As U.S. President Donald Trump begins campaigning for a second term, he appears to fully embrace his status as a "tariff man." On May 30, President Trump announced plans to impose new tariffs on all imports from Mexico, "until the illegal immigration problem is remedied." The tariffs would begin at 5 percent on June 10 and gradually rise to 25 percent by October. Instead of immediately confronting Trump, Mexico's President Andrés Manuel López Obrador, known as AMLO, publicly maintained the same strategy he has followed in his first six months in power: he spoke about the need to avoid confrontation with the U.S.,"We won't discard them but prefer to seek a convenient solution for both countries," AMLO told reporters at his daily press conference on May 31, "we're going to wait for the situation to evolve."

On July 7, Trump suspended imposing tariffs after reaching an agreement with Mexico to "stem the tide of migration" through the country. López Obrador announced the avoidance of tariffs and expressed appreciation to all Mexicans for their support. He celebrated in Tijuana next day. However, according to Anne O. Krueger, former first deputy managing director of the International Monetary Fund and senior research professor at the School of Advanced International Studies, Johns Hopkins University, "President Donald Trump has done more than inject more absurdity into the news cycle."

Scapegoating Mexico

While AMLO's response to the proposed tariffs was shrewd and measured he runs the risk of letting Trump paint Mexico as a scapegoat for American governance troubles. This may play well initially with Trump's supporters, but it could backfire in the long term. Tariffs are taxes on consumers and also hurt domestic firms that use foreign inputs. While populists in the US and elsewhere welcome various forms of protectionism, it will ultimately slow down the economy and hurt voters.

If the tariffs go into effect, Mexico would be very likely to respond by imposing retaliatory tariffs, which is especially bad news for American farmers, a key political demographic for Trump in the upcoming elections. Furthermore, the tariffs threaten vital and tightly intertwined manufacturing sectors in both countries. The supply chains run back and forth between US and Mexico, and about two-thirds of the trade between them are between factories owned by the same company, according to Deutsche Bank.

Poisoning the USMCA

Trump's new tariff threat to Mexico could also derail his efforts to secure approval of a renegotiated NAFTA — the deal that sets the terms of trade among the United States, Mexico and Canada. The main point of the deal, from Mexico's perspective, is to guarantee reliable access to the American market. In exchange, Mexico has agreed to make concessions, including improvements in labor laws. But Trump is giving Mexico reason to doubt whether he will keep his side of the bargain.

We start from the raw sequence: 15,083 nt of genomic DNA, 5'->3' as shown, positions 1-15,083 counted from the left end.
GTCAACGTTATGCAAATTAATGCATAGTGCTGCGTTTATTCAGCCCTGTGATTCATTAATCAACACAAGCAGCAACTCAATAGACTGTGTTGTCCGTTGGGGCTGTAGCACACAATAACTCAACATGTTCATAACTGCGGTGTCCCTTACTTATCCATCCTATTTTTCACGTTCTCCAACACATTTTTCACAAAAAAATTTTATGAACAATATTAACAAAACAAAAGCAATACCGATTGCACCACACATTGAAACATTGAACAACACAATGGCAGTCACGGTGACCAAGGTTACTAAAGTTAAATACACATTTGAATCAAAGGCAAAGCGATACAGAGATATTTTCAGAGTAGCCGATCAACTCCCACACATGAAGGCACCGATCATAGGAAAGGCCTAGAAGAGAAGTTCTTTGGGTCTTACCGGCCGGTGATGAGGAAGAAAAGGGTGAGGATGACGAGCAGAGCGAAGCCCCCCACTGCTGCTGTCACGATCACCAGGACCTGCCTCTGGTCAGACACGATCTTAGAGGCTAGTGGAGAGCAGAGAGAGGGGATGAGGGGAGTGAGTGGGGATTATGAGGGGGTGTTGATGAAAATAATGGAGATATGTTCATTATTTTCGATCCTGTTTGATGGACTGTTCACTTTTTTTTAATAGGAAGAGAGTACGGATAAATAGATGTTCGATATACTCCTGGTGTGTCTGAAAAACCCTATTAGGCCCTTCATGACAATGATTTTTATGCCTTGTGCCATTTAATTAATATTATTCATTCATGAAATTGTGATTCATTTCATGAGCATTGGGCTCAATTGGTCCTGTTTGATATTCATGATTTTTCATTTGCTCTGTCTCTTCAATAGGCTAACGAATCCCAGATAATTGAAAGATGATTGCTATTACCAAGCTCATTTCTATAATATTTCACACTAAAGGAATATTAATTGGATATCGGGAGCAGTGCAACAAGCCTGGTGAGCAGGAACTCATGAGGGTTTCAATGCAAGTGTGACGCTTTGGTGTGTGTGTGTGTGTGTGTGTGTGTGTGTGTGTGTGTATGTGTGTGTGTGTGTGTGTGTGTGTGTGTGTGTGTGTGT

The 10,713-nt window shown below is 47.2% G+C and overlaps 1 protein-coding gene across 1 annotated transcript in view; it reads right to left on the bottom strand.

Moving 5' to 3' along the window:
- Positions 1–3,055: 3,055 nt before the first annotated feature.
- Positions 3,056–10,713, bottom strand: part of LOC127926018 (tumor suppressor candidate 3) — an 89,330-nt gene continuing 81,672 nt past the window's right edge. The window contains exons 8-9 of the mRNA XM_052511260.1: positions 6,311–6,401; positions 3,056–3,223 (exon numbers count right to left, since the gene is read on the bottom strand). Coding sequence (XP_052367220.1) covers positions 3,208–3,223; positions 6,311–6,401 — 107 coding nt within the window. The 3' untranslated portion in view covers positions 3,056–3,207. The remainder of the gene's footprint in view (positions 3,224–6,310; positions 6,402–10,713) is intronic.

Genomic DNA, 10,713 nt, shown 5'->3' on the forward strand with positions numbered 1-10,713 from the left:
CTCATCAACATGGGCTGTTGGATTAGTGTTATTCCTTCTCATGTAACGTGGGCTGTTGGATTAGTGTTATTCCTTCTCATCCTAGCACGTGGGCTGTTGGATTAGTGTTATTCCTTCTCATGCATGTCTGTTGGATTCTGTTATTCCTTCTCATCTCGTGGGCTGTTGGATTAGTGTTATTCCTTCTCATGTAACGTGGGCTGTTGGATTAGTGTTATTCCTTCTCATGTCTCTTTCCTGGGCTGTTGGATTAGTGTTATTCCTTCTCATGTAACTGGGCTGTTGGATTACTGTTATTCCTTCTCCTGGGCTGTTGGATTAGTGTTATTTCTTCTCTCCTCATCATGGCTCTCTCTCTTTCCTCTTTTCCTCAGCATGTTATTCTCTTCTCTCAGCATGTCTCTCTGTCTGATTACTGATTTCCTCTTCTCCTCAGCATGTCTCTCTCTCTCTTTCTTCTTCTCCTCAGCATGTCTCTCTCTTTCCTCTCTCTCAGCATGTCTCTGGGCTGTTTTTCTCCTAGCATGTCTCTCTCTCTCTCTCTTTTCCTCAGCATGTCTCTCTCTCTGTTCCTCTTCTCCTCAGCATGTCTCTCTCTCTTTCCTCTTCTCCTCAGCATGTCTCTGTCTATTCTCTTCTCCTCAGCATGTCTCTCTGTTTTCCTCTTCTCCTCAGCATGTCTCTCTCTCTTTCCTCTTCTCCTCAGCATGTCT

Mexico sent US$346.5 billion worth of goods to the U.S. last year, a figure that underscores the importance of the bilateral trade relationship. If the proposed tariffs cause a downturn in the Mexican economy, more citizens are likely to try to cross the border to find work in the United States, undermining Trump's plan.

There is a danger that Mexico may eventually find that tying its economic fortunes to the U.S.-Mexico-Canada Agreement (USMCA) is not in its national interests. In fact, Mexicans are aware that the commercial relation with the United States, which buys 80 percent of Mexico's exports, is overly critical to the Mexican economy. Worse, the economic impacts of Trump's trade dispute with China have been expanding, and the countries of Latin America are paying an early price, even as bystanders. The Mexican case particularly demonstrates how prolonged trade-related threats, even when unrealized, affect capital flows, exchange rates, inflation, interest rates, and, ultimately, economic activity.

Choosing Machismo

Unlike the USMCA, which was at least premised on the goal of addressing trade issues, Trump's tariff pronunciamento was a bald-faced attempt to force the Mexican government to solve America's own immigration problem. While uncertainty increases between the US and Mexico, the Sino-Mexican partnership will almost certainly deepen for three reasons. First, arguably, diversifying trade can reduce Mexican economic dependence on the United States and their exposure to a potential global trade war. China can help Mexico to achieve this. Second, AMLO can take advantage of China's "patient capital," an important form of state-led capitalism that is characterized by a longer-term horizon. For instance, China can help Mexico to build the Mayan Train (Tren Maya). Third, AMLO can help China transform the traditional extractive model of investment into a more productive one, such as in green energy. Consequently, through different projects, Mexico and China can achieve a win-win "comprehensive strategic partnership."

According to Luis Rubio, president of the Mexican Council on Foreign Relations (COMEXI), "it is not impossible that, sooner or later, we will end concluding that dealing with the United States, even with Trump, is child's play in comparison with the Oriental dragon." Former Mexican foreign secretary Jorge Castañeda once characterized Mexico's growing interest in China as an "expression of machismo" directed against the United States. It is time for AMLO to show his machismo.

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Editor: Cat Thomas(@TheNewsLens)